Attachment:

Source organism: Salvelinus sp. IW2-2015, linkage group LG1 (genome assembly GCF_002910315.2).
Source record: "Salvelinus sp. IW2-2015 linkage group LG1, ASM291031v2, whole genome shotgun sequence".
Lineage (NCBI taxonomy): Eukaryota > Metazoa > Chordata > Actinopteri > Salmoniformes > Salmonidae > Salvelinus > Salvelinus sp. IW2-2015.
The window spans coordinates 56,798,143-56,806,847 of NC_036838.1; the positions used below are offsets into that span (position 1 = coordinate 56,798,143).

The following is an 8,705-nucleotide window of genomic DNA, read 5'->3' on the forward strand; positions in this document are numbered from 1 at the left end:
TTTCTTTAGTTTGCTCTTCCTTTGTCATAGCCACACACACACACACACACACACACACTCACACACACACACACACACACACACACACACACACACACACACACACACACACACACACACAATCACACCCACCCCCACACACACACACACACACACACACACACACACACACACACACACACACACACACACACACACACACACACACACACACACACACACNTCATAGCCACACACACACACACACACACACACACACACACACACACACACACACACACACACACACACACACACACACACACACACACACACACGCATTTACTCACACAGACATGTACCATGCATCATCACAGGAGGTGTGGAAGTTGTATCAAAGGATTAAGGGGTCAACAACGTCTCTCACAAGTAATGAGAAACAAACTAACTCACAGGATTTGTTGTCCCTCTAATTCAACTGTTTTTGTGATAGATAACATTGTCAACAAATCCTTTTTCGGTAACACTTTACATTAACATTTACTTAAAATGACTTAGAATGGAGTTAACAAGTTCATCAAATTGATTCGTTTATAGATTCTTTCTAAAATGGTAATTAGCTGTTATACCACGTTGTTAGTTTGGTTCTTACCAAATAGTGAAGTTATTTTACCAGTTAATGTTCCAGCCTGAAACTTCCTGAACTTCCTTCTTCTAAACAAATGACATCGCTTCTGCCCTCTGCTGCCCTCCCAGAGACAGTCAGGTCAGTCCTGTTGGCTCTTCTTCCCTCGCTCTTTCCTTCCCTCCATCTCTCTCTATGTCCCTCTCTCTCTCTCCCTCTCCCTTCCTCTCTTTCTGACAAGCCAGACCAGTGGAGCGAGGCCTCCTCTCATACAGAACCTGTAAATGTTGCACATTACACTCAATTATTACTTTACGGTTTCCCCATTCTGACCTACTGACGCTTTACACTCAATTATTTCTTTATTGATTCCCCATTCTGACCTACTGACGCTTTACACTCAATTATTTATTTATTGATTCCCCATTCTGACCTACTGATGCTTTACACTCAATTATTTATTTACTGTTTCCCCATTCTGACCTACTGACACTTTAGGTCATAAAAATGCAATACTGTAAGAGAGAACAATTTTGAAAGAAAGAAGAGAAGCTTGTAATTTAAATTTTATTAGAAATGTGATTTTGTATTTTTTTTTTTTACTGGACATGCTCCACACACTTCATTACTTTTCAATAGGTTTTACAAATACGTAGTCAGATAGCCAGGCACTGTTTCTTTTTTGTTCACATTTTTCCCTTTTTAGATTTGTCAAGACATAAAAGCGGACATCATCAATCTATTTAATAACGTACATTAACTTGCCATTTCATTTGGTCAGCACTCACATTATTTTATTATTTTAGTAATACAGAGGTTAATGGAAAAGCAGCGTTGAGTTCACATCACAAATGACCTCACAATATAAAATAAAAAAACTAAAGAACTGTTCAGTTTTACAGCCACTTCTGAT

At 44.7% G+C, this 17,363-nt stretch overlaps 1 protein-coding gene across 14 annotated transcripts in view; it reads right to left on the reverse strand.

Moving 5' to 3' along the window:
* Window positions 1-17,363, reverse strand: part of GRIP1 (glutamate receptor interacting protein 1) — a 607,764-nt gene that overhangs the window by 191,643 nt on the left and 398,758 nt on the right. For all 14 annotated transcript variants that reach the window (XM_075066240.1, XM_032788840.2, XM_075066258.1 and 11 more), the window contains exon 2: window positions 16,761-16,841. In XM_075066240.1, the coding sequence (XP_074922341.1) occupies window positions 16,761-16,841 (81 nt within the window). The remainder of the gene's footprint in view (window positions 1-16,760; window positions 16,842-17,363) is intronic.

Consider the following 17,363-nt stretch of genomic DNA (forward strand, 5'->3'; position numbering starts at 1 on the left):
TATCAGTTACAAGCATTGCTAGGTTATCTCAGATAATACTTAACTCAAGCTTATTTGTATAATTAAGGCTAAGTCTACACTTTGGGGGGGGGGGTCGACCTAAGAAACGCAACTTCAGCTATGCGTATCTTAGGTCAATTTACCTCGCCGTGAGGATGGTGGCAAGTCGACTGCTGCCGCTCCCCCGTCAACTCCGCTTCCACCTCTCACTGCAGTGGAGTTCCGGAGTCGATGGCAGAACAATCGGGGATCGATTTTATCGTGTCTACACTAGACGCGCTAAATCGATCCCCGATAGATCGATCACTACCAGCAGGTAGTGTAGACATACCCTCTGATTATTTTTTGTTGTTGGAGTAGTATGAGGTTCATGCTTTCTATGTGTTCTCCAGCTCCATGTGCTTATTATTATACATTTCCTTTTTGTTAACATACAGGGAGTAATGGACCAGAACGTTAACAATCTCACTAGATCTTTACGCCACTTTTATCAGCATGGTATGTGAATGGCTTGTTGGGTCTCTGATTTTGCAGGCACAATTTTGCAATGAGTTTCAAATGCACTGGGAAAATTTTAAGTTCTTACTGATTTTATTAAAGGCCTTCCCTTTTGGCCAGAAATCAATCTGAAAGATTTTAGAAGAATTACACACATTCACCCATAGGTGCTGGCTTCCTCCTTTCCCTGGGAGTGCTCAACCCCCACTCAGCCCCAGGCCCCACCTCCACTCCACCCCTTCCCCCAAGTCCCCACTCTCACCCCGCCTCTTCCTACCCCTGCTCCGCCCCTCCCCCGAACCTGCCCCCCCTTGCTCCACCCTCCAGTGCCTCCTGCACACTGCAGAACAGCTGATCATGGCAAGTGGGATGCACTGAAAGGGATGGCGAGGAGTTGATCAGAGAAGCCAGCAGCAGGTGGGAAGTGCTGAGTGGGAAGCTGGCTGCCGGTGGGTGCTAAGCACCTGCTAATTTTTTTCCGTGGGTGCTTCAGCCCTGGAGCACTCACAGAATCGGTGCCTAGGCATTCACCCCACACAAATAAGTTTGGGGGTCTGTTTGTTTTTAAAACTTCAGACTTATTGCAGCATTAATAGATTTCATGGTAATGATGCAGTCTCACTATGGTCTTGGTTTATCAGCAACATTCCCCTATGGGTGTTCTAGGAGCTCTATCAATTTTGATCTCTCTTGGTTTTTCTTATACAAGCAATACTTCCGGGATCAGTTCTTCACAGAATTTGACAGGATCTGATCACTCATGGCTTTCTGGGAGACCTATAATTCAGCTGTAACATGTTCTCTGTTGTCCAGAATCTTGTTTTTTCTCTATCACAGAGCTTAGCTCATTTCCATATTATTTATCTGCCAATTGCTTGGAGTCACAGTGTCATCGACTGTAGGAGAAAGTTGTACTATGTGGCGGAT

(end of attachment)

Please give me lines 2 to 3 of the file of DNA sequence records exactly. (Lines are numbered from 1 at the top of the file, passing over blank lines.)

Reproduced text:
Source record: "Salvelinus sp. IW2-2015 linkage group LG1, ASM291031v2, whole genome shotgun sequence".
Lineage (NCBI taxonomy): Eukaryota > Metazoa > Chordata > Actinopteri > Salmoniformes > Salmonidae > Salvelinus > Salvelinus sp. IW2-2015.